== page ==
Don’t Blink | Robert Madden


Don’t Blink

Robert Madden

The Athlete’s Footnote Award


Journal entry #3 – First month in Zürich

Zürich is a really cool place. Not too big. Not too small. Everything works. And it’s true what they say about the trains. You really could set your watch to them. Speaking of trains, I’ve also discovered this amazing new sport. Kinda got involved without even knowing it.

It all started on my first commute into work.

I was sat in one of those 2×2 arrangements. One person beside me and two sat opposite. I looked up from my phone to discover the man in the opposing seat was staring right at me. Like really staring. I checked my shirt for stains. Made sure my fly was up. I even studied my reflection in the window in case I had a nose bleed or something. Nothing. For the rest of my commute I gave him the occasional glance. And he continued to stare.

That evening, on my homeward journey, it was the same. As it was rush hour I had to stand in the gangway area by the door. A woman stood close by me, holding onto one of those floor-to-ceiling metal hand bars. She stared at me the whole way home.

At first I thought they were being rude. But that night it hit me. The staring was a game. Some sort of indigenous Swiss sport. Only thing was, I’d never heard of it. Yodeling? Of course. Skiing? Absolutely. But, staring? Never.

The next day, I decided to join in the fun. I choose a younger person as my first buddy. I thought maybe the younger ones would be less experienced, you know? to give myself a fighting chance. Anyway, I lost. The studenty looking girl never took her eyes off me. Both my eyes started to tremble about three minutes into the contest. Then I blinked. Hard. Had to rub my eyes n’all.

That evening I got beaten by a grandmother. Nice old dear. Good jewelry and dress sense. Obviously wealthy. She beat me hands down. I wanted to congratulate her, but I noticed this wasn’t the done thing. Everybody just kept on at their stare game until it was time to get off.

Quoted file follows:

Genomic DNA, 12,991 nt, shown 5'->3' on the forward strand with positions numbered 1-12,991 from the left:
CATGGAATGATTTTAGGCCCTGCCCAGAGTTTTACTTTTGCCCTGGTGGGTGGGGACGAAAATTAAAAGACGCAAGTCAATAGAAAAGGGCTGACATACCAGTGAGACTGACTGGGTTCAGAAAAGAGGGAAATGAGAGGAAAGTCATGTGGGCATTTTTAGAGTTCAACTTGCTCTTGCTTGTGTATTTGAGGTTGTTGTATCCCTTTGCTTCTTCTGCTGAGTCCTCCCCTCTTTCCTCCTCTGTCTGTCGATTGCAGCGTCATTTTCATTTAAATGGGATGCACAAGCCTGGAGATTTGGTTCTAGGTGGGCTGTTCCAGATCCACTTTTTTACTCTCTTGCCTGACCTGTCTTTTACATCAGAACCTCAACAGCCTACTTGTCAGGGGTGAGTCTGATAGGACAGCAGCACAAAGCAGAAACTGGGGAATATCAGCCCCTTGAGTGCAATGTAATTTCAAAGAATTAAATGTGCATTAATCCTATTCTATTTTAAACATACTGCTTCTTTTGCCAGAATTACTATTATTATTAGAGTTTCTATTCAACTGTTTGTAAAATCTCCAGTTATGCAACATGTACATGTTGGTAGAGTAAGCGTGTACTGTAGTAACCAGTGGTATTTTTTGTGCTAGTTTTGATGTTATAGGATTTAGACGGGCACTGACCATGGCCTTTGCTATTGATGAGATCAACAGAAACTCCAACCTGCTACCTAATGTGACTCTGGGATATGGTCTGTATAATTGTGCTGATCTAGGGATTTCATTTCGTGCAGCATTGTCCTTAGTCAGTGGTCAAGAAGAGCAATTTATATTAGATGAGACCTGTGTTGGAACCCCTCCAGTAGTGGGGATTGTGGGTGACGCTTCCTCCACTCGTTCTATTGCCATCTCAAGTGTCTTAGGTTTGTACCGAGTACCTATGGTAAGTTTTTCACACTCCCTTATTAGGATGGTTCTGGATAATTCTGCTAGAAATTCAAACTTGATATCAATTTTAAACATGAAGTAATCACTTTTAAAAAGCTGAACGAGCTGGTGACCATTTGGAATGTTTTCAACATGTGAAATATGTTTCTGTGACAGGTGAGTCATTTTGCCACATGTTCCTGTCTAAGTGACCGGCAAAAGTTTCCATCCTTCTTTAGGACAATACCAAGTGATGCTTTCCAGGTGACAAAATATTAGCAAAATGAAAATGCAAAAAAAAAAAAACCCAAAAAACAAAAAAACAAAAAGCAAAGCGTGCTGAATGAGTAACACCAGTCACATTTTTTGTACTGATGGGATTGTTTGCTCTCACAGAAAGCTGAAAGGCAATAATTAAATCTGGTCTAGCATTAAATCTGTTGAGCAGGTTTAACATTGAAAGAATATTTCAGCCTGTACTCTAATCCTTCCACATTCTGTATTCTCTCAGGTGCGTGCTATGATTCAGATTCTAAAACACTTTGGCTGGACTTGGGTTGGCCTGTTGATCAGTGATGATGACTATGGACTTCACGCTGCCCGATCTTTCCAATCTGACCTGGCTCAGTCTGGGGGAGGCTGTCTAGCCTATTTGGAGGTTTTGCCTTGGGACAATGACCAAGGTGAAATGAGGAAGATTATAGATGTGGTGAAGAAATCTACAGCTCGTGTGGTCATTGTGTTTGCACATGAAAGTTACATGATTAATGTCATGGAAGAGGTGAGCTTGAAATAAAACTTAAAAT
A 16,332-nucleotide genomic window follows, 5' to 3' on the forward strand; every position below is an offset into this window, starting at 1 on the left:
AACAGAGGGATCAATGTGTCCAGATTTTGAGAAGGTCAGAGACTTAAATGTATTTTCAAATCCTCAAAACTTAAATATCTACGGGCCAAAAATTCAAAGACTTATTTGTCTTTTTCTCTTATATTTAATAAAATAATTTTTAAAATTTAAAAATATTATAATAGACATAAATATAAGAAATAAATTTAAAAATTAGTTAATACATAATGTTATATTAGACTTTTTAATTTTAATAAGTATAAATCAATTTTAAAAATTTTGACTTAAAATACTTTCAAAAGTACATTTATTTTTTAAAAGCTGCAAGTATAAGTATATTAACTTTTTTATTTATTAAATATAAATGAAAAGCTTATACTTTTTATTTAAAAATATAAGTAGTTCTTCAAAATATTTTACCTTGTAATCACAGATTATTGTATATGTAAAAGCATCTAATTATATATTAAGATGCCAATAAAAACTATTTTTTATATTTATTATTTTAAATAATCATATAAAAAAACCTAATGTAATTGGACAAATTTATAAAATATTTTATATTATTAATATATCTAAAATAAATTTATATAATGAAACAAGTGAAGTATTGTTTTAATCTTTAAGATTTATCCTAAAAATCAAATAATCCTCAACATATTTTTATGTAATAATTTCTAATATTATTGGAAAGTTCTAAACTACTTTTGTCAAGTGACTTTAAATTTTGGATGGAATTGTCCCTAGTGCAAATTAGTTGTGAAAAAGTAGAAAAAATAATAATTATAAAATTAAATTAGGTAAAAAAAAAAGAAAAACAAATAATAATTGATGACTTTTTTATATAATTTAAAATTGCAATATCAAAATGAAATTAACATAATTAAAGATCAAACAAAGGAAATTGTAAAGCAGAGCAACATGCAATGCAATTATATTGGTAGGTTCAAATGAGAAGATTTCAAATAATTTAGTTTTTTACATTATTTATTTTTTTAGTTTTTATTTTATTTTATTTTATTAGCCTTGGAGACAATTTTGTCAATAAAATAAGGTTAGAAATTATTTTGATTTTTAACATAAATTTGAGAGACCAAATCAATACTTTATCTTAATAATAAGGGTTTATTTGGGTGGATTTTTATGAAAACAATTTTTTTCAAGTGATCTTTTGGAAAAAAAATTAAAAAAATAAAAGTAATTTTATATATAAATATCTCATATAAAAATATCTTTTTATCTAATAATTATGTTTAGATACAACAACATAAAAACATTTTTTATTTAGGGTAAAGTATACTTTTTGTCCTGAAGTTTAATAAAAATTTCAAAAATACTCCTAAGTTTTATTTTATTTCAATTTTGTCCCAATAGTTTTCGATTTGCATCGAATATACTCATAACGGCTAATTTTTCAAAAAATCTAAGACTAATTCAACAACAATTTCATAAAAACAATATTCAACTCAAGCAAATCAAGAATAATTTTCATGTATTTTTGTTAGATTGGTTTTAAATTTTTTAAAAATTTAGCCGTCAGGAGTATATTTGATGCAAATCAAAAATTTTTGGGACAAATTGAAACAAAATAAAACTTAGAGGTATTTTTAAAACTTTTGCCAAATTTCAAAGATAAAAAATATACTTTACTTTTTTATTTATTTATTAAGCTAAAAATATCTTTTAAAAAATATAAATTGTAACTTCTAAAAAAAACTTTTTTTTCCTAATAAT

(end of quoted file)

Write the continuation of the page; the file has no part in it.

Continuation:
After my first week of consistent losses, I knew I had to think of something. How could I improve? It came to me while I was feeding (my goldfish), Wilhelm Tell. Goldfish don’t have eyelids. Brilliant. I could practice on him till the cows came home.

Which is what I did.

Each evening I came home from work I placed Wilhelm’s bowl on the kitchen table. Stared right at him until my eyes watered. Over and over I did it. After a solid month of this I could hold out for twenty five minutes before I needed to blink. Surely that was enough?

Who was I kidding? This past weekend I decided to take the train from Zürich to Geneva. A journey of over two and half hours. I got stared at the entire time. Two Swissies sat opposite me, munching on toblerone. Not once did they take their eyes off me. I tried to hold out, I really did. But these guys were pros.

Earlier, when I was unpacking my suitcase, I came across the drooping eyes glasses my late Uncle “fun” Jacko left me in his will. I know it could be considered cheating. But I need a win. Tomorrow I’ll don the specs and give the Swiss hell.

The Athlete's Footnote Award